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Souhan: Tiger Woods works overtime to set Masters record

AUGUSTA, Ga. – Tiger Woods is a retired professional golfer, whether he admits it or not. He has completed four rounds in a tournament once in the last 14 months, and he spent the first two rounds of the Masters this week looking like the 48-year-old he is, with his litany of injuries and a chronic limp.

"The guy has barely played at all in the last calendar year, and he's 1-over," said amateur Stewart Hagestad. "That's alien stuff. That's unbelievable."

Friday, Woods was like a gray-haired pitcher in an old-timers game who throws 95-mph fastballs.

He survived high winds on Thursday night, was unable to finish his first round at the Masters because of a rain delay, and had to be back at Augusta National early the next morning.

After a warmup session early Friday, Woods finished his first round and had 48 minutes until his second-round tee time.

So, what does a 48-year-old legend with a litany of aches and a fused right ankle do when given a chance for a brief rest?

Practice.

Woods went to the driving range and hit a variety of shots, then walked to the putting green near the first tee. He would take his stance, then drop the ball from his nose to the ground, to ensure that his eyes were over the ball when he made his stroke.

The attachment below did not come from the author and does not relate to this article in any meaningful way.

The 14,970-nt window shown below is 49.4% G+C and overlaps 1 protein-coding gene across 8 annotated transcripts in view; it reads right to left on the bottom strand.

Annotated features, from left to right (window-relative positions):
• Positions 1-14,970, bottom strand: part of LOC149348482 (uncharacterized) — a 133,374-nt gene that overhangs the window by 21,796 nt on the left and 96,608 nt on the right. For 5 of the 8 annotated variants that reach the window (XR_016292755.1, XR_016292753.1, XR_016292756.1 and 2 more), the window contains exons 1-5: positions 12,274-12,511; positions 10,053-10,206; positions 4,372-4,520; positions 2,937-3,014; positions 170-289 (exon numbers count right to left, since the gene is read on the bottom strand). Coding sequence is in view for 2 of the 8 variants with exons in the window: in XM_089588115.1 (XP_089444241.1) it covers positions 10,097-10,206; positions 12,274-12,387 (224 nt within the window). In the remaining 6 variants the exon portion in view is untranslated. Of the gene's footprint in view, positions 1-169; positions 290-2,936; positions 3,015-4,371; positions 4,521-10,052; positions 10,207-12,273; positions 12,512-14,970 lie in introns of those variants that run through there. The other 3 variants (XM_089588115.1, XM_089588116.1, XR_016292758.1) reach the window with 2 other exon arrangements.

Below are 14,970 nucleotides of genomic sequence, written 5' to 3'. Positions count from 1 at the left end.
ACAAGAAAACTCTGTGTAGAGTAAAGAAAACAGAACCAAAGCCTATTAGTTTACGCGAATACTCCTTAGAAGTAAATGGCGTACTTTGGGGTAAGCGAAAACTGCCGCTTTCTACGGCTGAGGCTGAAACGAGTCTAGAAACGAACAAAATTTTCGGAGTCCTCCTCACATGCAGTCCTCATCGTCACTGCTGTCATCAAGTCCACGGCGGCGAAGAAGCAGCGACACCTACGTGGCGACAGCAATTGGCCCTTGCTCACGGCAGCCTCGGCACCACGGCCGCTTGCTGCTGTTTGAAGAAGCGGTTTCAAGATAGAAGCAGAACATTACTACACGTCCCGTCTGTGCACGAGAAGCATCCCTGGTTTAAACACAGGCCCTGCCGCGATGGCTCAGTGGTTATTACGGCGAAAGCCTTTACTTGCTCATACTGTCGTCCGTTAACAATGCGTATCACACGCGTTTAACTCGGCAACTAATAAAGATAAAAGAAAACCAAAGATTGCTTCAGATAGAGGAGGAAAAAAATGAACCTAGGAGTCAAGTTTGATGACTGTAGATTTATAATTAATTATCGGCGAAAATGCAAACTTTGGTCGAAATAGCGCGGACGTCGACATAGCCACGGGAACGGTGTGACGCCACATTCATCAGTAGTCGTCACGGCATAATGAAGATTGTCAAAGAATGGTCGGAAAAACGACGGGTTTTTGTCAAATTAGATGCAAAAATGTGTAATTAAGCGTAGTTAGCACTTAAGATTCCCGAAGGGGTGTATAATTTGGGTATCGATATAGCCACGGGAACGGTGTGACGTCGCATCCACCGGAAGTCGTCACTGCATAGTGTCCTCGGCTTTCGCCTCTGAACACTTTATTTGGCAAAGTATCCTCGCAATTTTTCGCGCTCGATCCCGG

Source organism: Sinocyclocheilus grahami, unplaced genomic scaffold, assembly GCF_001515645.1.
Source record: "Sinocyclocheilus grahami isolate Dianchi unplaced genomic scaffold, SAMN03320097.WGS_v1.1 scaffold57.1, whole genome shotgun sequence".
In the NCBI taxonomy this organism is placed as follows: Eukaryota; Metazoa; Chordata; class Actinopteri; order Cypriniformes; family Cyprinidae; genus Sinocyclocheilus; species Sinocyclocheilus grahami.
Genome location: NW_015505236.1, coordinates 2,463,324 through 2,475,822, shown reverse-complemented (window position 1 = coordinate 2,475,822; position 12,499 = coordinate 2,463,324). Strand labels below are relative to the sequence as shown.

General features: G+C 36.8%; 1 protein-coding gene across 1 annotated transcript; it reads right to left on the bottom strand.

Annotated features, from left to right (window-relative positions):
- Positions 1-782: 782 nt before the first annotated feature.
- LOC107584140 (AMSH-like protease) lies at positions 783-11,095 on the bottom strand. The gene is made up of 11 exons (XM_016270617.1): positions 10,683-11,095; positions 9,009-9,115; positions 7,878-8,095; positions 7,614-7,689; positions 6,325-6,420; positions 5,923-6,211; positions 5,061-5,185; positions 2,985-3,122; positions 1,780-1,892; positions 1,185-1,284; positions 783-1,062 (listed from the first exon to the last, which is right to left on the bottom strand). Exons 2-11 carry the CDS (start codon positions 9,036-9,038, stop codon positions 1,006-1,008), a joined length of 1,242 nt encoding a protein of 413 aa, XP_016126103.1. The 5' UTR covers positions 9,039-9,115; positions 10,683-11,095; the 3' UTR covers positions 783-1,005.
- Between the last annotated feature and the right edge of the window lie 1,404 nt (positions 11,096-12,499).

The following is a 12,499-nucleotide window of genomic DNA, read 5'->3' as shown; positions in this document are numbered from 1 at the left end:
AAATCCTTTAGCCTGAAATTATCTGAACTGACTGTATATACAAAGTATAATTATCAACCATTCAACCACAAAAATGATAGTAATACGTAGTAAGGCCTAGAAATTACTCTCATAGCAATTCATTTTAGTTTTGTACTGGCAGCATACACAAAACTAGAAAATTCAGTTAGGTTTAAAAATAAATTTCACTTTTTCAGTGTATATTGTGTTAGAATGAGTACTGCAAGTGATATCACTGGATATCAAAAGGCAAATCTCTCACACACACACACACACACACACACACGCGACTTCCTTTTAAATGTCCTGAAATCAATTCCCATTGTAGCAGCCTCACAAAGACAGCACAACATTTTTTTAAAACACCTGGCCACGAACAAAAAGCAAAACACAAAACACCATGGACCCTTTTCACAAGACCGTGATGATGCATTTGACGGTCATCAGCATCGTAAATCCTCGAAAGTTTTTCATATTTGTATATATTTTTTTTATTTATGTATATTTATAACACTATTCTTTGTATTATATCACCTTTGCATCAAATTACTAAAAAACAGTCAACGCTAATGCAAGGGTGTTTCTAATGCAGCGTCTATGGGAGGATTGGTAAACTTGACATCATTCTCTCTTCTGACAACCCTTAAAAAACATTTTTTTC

Then he limped to the first tee box, finished playing his 23 holes for the day, and broke another record.

Woods shot an even-par 72 in the second round to remain at 1-over, making the cut at the Masters for the 24th consecutive time, surpassing the record he had shared with Gary Player and Fred Couples. "I'm going to text Freddie and give him a little needle," Woods said.

Masters leaderboard

Before the tournament began, Woods said he believed he would win. With his limited schedule, he could have been asked why he was bothering to play.

The truth of his capabilities remains firmly in the middle of those two extremes. Despite having played four full rounds in just one professional tournament since February of 2023, Woods produced a master class on how to navigate a difficult course.

"It means I have a chance going into the weekend," Woods said. "I'm here. I have a chance to win the golf tournament. I got my two rounds in. Just need some food and some caffeine, and I'll be good to go."

Any jokes about him needing Metamucil can wait.

"It really is a dream to get to play with him here," said Max Homa. "I've been saying I always wanted to just watch him hit iron shots around here, and I was right up next to him. It was really cool.

"His short game was so good. I don't think I can explain how good some of the chip shots he hit today were. He's special. We had a really quick turnaround, and if I was feeling tired and awful, I imagine he was feeling even worse."

The wind was almost unmanageable. "On 18, we had sandblasts for 45 seconds, and I turned around five times so I don't get crushed in the face, and he's standing there like a statue and poured it right in the middle."

Last year, Woods made the cut by shooting a 74 and 73, then withdrew during the third round because he had trouble walking the course.

Somehow, one year later, Woods will be eyeing the leaderboard instead of flight plans.

"All the clichés you hear, all the old stories about how he will grind it out, it was fun to see that in person," Homa said.

On the ninth hole, Woods pulled his drive into the trees on the left, hooked a shot into the crowd to the right front of the green, pitched the ball above the hole, then sank a slippery putt to save par.

"A lot of those chip shots I was able to get up and down because I left it in the perfect spot," Woods said. "That's understanding how to play this golf course."

His head and hands have aged well.